This is 500 words about a Batman episode. This is the BATMAN 500.
“Heart of Ice” is a great episode, and it’s an episode that’s been extensively written about and praised as the standard bearer of the series. So it’s hard to write anything here that hasn’t already been written a thousand times. But I’ll try. And in this attempt, I’ll start with something that I swear is not coming from some misguided contrarian standpoint. “Heart of Ice” is not one of my favorites. It does everything well, but if I had to make a top ten list of Batman episodes (which I might do when this whole thing is done,) “Heart of Ice” probably wouldn’t be on it. Sorry, people who previously took me seriously as a Batman reviewer. I will turn in my DVD’s and my Batman mask. Did you think that I was writing these articles while wearing anything other than a Batman mask and nothing else? Well, you were wrong. Sorry about that, too.
“Heart of Ice” concerns Mr. Freeze, who just wants to find a help his wife, Nora, who has been put in cryogenic stasis until Freeze can find a cure for her illness. But in the meantime, he decides to get a little revenge on the people that turned him into an evil snowman and ruined his efforts to save his beloved. And these people include Ferris Boyle, CEO of GothCorp, who was the guy that “This is Sparta!” kicked Freeze into the chemicals that turned him into a monster. If you didn’t know, Ferris Boyle is voiced by Mark Hamill, who also voices the Joker. Am I the only person who has heard Mark Hamill as the Joker so much that it’s weird to watch Star Wars now? When Hamill’s dialogue in Star Wars: Episode VIII isn’t just dark jokes and maniacal laughter, I’m honestly going to be a little bummed.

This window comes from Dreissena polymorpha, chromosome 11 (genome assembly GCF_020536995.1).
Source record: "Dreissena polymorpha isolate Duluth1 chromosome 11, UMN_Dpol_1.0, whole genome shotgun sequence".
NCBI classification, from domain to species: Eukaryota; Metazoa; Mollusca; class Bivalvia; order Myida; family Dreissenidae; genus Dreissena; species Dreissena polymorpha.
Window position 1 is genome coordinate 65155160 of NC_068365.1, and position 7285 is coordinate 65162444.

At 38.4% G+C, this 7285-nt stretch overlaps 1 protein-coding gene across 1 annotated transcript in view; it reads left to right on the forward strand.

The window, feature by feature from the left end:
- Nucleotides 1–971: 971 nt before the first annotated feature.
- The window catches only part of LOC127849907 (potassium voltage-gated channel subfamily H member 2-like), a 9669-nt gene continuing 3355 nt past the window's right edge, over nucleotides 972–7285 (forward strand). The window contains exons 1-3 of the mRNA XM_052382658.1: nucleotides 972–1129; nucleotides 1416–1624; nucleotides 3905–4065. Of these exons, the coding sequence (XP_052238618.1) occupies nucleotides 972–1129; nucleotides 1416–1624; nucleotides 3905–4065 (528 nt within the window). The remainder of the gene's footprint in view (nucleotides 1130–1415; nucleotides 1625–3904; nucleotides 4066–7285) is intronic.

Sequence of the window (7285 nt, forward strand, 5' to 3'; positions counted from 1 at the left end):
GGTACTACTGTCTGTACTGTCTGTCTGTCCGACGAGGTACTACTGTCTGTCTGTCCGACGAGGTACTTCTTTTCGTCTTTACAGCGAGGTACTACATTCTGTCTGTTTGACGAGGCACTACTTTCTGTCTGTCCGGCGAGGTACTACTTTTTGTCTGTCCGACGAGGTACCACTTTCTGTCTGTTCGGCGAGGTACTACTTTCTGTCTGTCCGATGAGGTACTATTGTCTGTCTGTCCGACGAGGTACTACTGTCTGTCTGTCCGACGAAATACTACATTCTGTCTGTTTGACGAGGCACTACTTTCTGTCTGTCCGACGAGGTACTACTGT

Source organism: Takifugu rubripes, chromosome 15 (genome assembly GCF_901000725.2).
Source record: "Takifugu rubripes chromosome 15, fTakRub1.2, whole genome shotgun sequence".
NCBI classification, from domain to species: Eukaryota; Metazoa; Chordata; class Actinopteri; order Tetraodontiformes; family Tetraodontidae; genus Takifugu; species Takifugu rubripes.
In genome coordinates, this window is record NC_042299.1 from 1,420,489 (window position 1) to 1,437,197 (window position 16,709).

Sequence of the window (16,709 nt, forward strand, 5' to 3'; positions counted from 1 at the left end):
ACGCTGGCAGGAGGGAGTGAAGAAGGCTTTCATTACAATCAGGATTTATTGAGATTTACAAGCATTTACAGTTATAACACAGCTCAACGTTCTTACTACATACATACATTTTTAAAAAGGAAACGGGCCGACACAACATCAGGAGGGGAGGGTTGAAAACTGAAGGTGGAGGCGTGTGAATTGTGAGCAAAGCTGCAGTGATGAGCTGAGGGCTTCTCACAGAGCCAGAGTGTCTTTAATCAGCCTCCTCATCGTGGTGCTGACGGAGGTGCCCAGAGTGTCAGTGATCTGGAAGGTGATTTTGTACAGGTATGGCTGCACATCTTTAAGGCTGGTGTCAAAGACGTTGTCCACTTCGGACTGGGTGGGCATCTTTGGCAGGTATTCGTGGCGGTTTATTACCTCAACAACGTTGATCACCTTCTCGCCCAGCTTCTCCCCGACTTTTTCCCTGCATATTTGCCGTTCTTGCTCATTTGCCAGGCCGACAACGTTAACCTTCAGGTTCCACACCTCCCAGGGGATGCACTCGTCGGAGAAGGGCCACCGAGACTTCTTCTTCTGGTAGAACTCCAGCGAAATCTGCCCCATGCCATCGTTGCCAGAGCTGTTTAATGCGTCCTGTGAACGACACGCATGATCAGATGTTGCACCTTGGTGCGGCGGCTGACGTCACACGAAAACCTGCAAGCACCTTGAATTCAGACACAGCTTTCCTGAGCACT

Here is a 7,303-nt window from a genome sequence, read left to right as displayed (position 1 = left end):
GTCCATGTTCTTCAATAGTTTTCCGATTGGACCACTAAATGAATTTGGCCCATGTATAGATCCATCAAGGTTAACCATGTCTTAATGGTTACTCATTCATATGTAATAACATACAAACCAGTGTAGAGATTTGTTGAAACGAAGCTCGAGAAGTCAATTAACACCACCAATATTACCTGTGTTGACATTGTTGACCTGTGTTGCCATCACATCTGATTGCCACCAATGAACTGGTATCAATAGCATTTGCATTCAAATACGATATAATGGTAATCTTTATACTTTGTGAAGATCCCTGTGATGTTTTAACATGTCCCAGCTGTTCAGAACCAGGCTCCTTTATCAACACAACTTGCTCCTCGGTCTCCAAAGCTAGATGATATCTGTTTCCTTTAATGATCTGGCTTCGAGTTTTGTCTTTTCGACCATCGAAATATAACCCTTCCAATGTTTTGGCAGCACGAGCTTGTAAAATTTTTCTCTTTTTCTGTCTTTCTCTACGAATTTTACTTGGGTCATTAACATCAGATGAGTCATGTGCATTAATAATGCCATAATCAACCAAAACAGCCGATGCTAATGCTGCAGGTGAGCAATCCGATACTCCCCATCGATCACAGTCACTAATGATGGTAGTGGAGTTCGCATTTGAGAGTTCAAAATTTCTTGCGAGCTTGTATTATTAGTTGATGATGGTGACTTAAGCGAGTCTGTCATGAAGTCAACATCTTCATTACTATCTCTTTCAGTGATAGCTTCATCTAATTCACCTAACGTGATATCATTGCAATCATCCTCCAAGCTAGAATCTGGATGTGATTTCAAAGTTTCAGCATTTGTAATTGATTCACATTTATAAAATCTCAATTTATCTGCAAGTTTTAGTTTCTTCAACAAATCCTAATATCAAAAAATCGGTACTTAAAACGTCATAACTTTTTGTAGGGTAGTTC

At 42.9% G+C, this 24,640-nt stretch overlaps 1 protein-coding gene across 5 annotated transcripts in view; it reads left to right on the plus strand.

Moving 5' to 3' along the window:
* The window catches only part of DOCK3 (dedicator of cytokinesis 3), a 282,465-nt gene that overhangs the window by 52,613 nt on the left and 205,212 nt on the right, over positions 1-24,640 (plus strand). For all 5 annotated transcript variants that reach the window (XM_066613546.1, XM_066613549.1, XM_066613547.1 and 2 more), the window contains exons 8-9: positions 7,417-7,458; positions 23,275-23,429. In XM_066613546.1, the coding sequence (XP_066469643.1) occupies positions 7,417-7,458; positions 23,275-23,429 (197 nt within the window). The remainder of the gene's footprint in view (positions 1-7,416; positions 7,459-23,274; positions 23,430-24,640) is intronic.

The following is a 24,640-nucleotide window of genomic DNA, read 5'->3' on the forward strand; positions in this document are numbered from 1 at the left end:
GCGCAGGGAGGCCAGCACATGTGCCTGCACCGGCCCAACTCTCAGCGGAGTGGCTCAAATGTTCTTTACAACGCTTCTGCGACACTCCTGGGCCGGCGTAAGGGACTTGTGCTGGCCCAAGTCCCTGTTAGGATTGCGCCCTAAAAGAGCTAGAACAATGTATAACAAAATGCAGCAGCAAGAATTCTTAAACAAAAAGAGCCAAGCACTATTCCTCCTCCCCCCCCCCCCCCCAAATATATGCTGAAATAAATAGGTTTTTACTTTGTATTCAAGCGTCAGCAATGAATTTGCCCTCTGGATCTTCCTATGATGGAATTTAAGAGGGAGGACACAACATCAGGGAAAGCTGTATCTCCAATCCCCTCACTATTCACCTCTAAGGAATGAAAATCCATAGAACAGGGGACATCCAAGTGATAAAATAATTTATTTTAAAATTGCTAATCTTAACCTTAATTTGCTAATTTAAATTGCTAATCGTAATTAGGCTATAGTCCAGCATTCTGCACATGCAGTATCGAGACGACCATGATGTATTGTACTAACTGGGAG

Mr. Freeze drives his giant freeze ray car right up to the building that Ferris Boyle is hosting a party at, and shoots at the building, covering it in ice. He then comes to the party, and slowly begins to freeze Boyle to death, until Batman fights him, cracks his helmet with a thermos, and hits him with the hot chicken soup that Alfred gave Batman to help fight his cold. It sounds silly, but it’s actually kind of sad, and the voice that Freeze is given, provided by Michael Ansara and layered with some metallic-sounding effects, totally sells it. All he wants is to get his wife back. Will it fix him, and make him not so, well, crime-ey? No one knows. But he thinks it will, and he’s single-mindedly devoted his afterlife to her.
We wouldn’t see Mr. Freeze again for a long time (He only gets two episodes in the entirety of the series), but he doesn’t need more. He’s a character that you “get” when those twenty-two minutes are over. More adventures aren’t necessarily going to better his character. It’s not my favorite, but “Heart of Ice” is a treasure.